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Dane Mizutani: Timberwolves can blame their immaturity for Game 4 loss to Nuggets

As they navigated a pivotal stretch on Sunday night at Target Center, the Timberwolves actually showed the heart of a champion. Though they trailed the Denver Nuggets by as many as 16 points in the early stages of Game 4, they never gave up.

They chipped away and chipped away, and eventually, cut the deficit to single digits on a rhythm 3-pointer by Anthony Edwards.

Then? Disaster.

Stunningly, in the span of 20 seconds before halftime, the Timberwolves let all their hard work fall by the wayside.

It started when Nikola Jokic caught them sleeping, finding Kentavious Caldwell-Pope for an open 3, which stretched the lead back to double digits. Seemingly holding for what would’ve been the final possession, Edwards got too casual with the ball, turning it over and leading to a fastbreak dunk by Michael Porter Jr. To make matters even worse, Jamal Murray intercepted an errant pass in the waning seconds and nailed a 55-foot backbreaker at the buzzer.

The stretch was immaturity personified from the Timberwolves and perhaps the biggest reason they suffered a 115-107 loss to the Nuggets. The series is now tied 2-2 heading to Denver.

“That hurt,” said Karl-Anthony Towns, who struggled through his worst game of the playoffs, finishing with 13 points on 5-of-18 shooting. “We made a good run to get ourselves back in the game and got some momentum. We put some juice in the building. Then they did what the defending champs do.”

It’s something the Timberwolves should take note of moving forward. They still have some work to do if they want to be talked about in the same category as the Nuggets. They aren’t there yet.

“This is a great team,” coach Chris Finch said. “They’re not going to beat themselves. We talked about that at the beginning of the series. It’s inexcusable to have a segment like that.”

You couldn’t help but watch the second half without thinking about all those points the Timberwolves spotted the Nuggets at the end of the first half.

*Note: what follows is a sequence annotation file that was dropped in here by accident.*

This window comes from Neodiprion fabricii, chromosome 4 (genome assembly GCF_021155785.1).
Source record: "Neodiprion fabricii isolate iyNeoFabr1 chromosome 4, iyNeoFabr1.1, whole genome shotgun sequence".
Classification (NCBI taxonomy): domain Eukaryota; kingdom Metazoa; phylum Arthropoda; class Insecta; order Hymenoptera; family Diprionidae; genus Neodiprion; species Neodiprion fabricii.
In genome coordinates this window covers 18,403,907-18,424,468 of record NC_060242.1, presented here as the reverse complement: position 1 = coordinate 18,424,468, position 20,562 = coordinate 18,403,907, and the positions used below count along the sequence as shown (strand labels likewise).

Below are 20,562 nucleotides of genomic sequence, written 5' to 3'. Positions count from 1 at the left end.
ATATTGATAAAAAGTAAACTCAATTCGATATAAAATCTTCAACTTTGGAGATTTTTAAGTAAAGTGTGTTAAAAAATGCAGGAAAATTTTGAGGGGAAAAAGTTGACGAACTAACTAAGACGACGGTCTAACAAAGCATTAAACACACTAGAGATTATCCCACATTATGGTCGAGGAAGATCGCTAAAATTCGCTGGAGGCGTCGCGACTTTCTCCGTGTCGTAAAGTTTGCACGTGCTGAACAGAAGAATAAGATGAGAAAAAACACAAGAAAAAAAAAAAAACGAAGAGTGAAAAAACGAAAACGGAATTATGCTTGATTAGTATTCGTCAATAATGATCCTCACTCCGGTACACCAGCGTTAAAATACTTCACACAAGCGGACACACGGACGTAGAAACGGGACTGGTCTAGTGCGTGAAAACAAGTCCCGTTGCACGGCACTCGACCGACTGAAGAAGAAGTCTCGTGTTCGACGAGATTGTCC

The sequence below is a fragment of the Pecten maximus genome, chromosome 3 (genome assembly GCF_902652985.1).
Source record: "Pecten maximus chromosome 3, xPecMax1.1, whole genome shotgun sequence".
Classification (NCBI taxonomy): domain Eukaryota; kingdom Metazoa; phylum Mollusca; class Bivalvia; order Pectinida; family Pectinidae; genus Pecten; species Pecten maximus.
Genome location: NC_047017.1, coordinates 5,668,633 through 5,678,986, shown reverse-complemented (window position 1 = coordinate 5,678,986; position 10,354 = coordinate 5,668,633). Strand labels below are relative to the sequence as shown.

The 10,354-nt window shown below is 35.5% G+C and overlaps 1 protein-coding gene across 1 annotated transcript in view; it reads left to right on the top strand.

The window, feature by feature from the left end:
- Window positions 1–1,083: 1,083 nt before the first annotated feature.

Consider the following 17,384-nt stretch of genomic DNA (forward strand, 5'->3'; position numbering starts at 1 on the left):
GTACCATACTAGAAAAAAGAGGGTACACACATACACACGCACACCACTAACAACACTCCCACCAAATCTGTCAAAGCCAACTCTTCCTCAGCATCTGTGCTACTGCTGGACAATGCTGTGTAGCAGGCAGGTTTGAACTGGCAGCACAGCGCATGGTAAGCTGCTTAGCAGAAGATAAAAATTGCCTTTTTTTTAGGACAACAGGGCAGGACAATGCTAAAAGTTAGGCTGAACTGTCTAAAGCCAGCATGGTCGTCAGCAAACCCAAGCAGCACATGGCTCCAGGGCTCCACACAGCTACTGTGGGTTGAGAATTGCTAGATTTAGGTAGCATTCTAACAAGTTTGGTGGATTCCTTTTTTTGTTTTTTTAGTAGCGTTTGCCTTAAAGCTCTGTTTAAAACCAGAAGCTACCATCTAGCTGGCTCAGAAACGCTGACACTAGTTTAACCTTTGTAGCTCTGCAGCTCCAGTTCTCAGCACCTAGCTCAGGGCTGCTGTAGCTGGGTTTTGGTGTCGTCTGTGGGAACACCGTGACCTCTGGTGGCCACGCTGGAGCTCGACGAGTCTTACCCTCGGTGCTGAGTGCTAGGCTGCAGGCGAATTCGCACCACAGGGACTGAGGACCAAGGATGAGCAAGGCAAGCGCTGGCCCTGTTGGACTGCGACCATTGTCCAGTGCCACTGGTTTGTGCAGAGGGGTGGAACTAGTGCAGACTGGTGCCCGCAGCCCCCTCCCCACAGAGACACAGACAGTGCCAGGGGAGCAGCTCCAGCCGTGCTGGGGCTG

Never mind that Edwards did everything he could, putting up 44 points on 16-of-25 shooting. Not even the Ant Man, who has looked the part of a legitimate superhero on the court at times in the playoffs, could save the Timberwolves from themselves.

Truthfully, the whole game would’ve played out differently if the Timberwolves could’ve closed out the first half without imploding. They likely would’ve been well within striking distance throughout the second half given the way Edwards was dominating anybody in front of him.

That wasn’t the case, however, because of an inexcusable lapse of judgement that led to an uphill climb the rest of the game.

“We gave ourselves plenty of chances to win that game tonight,” Edwards said. “We just made a few mistakes.”

Indeed. Maybe the worst part of that collapse before halftime was the fact the Timberwolves made the fan base believe they had outgrown that lesser version of themselves.

As recent as last week the Timberwolves looked the part of a legitimate contender, starting the playoffs a perfect 6-0, sweeping the Phoenix Suns in convincing fashion, and putting the Nuggets on notice with a blowout win.

That’s why the 20 seconds before halftime are so painful to stomach in hindsight. It seemed as if the Timberwolves had advanced to the next level in their pursuit of an NBA championship. It really did.

Now there’s at least a thought that it might have all been a mirage and the Timberwolves might be the same team they have always been.

You know? The immature bunch that TNT analyst Charles Barkley loved to clown on national television for being the opposite of smart.

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